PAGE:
Prospect Stocks Falling

Braxton Davidson, Atlanta Braves

A former first round pick for the Braves, Davidson has puzzled some with his struggles at the plate through four seasons in the minors. Davidson led the entire Braves organization with 84 walks in 2015, and has averaged 63 walks a season while maintaining a career 15.4 percent walk rate. His problem though is that he may be too patient at the plate, as he has also averaged 129 strikeouts per year and holds a career 31.7 strikeout rate.

When he was drafted, Davidson's power was what many thought would be his biggest strength and when he does hit the ball he shows that power potential is still there. He's averaged 20 doubles and nine HR over the last three seasons, and if he can start better recognizing pitches to drive he could become one of the better prospects in the Braves system. As it stands now though, Davidson will need to show a significant improvement in 2018 before his value plummets even further than it has.

Mickey Moniak, Philadelphia Phillies

The No. 1 overall pick in the 2016 Draft, Moniak's numbers took a dive across the board in his sophomore season after making the jump from the Gulf Coast League to the South Atlantic League. Strikeouts were the big problem for the 19-year-old, as his strikeout rate increased from 18 percent in 2016 to 21.4 percent in 2017. The increase in strikeouts led to his batting average dropping 56 points to .236, while his .284 OBP and .341 SLG were both down more than 55 points from 2016. Another concern for Moniak was his tendency to hit a lot of ground balls. He was able to slightly lower his ground ball rate from 51.7 percent to 47.6 percent, but it was still among the highest rates in the South Atlantic League.

It is way, way too soon to label Moniak as a "bust," but the strikeouts are a concern that fantasy players should keep an eye on. If he can cut down on his ground balls and strikeouts in 2018, he should see his fantasy value return to where his potential says it should be.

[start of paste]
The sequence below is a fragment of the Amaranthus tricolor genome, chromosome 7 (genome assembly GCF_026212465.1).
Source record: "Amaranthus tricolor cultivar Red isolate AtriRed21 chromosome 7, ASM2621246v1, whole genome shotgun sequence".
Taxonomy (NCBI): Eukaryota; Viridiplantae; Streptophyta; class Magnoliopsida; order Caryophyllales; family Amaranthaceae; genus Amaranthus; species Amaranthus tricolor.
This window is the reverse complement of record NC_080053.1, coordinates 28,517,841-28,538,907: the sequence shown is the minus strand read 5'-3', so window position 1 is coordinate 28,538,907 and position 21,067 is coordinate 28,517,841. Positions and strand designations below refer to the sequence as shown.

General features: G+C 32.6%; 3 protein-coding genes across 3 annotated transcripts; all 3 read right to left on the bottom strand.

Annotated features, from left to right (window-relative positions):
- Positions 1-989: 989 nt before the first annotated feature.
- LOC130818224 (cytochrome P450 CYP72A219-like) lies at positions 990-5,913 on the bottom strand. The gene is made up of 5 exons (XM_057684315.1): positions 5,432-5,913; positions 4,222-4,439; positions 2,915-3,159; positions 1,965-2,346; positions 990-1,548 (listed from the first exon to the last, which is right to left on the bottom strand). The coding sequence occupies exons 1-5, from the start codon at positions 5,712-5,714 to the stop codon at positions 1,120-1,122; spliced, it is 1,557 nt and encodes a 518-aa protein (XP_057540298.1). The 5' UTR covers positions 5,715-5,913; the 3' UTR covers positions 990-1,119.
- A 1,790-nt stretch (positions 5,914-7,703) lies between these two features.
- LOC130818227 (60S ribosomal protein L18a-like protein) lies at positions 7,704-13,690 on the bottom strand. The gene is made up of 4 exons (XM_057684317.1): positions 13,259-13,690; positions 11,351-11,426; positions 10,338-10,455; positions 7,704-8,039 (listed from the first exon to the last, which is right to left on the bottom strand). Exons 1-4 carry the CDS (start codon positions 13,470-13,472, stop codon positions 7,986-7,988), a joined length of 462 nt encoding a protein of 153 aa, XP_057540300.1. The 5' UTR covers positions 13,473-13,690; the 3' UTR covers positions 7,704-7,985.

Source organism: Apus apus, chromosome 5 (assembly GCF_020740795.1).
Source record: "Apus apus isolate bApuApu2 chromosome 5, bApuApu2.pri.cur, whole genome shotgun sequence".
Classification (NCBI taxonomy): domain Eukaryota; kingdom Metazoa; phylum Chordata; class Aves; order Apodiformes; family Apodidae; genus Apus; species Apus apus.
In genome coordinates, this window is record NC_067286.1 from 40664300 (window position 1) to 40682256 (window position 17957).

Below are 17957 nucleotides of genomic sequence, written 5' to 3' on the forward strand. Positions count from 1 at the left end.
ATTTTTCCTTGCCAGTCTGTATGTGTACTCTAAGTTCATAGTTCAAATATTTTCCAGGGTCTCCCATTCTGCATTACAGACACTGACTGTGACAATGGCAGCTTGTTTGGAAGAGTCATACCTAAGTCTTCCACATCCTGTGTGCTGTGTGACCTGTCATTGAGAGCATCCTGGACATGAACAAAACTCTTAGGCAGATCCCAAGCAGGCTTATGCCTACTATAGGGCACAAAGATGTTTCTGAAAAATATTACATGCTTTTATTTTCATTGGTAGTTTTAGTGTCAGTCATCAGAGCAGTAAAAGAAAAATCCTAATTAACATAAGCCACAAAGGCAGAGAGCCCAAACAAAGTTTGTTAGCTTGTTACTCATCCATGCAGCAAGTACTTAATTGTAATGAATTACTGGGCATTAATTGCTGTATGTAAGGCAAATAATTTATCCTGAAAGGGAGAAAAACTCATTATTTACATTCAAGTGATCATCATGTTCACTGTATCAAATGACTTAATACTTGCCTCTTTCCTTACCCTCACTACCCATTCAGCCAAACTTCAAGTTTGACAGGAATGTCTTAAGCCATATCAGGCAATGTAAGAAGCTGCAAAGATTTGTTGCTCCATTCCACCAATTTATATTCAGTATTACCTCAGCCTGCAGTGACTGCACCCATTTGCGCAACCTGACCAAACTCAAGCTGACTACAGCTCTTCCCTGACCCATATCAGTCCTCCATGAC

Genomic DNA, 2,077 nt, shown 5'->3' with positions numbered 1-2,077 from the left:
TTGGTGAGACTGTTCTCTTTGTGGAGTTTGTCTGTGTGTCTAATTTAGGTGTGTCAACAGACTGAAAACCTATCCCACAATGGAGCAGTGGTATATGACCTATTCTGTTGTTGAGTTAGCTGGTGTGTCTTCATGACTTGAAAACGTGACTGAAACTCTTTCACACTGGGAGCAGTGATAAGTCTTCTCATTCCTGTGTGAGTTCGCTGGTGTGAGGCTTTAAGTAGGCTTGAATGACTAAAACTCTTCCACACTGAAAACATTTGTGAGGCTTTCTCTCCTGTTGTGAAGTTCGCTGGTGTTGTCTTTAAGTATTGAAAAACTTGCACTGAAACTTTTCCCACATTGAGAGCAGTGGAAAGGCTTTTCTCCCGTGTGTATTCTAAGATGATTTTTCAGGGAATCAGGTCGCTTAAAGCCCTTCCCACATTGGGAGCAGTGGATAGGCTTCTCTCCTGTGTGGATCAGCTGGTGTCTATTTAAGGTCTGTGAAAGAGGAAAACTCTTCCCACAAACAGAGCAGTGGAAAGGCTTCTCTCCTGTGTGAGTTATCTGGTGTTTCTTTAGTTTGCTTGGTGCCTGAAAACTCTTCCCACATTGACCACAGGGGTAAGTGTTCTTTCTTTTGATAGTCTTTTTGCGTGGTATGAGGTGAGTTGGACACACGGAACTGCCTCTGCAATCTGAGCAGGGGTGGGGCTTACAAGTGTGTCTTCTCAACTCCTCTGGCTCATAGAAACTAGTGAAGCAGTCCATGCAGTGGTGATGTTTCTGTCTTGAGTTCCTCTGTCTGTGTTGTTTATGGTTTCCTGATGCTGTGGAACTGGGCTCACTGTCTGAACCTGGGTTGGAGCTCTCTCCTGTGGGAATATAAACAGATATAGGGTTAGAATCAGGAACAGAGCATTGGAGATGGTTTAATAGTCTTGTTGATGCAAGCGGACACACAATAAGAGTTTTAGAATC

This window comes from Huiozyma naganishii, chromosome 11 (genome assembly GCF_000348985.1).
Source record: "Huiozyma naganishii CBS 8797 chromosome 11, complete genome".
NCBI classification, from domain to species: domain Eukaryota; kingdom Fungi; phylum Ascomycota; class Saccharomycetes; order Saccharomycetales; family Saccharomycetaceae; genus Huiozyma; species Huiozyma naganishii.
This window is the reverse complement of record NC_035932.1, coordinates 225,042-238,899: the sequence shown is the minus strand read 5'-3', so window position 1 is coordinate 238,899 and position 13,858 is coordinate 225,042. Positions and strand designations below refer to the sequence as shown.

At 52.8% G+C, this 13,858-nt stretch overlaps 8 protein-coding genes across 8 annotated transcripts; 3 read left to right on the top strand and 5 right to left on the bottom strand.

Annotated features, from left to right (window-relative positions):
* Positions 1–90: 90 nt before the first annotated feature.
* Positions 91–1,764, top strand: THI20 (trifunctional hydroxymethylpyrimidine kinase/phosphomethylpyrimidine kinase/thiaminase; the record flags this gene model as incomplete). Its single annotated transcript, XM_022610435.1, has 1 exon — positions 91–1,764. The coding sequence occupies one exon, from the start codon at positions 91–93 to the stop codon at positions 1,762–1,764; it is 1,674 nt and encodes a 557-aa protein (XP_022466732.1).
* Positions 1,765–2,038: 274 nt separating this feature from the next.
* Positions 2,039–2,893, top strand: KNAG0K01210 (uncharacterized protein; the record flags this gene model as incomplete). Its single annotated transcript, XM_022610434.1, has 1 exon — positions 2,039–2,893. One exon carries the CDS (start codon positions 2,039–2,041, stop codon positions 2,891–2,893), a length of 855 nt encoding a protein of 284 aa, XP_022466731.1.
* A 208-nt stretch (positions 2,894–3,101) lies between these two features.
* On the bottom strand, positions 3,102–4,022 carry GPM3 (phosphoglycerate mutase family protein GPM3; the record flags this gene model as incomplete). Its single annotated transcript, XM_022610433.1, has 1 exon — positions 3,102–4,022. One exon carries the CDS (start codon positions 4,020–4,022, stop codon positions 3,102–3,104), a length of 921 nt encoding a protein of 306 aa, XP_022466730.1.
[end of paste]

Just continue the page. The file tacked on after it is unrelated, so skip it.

Blake Rutherford, Chicago White Sox

Another prospect the White Sox acquired in a mid-season trade, Rutherford hit a sophomore slump in 2017, which saw his batting average drop 91 points to .260 and his OPS drop 312 points to .674. He hit 25 doubles between the Chicago and New York affiliates in the South Atlantic League, but in 310 more plate appearances than in 2016 he only slugged two HR — one fewer than his 2016 mark. On a positive note, Rutherford was able to reduce his strikeout rate from 23.1 percent to 17.3 percent, but he also saw a slight decrease in his walk rate, from 10 percent down to 8.6 percent. A reduction in both his walk and strikeout rates suggests that his struggles might come after making contact, a theory that is supported by his 51.9 percent ground ball rate in 2017. While it was lower than his 56.1 percent rate in 2016, it is still on the high side if he wants to succeed in the majors.

Much like Moniak, it is considerably early to be panicking over Rutherford's numbers. With another season under his belt he could very well have a good year in 2018 and see his fantasy stock go back up. But for now, until he is able to show those improvements he is on a slight downward trend when it comes to his value for fantasy owners.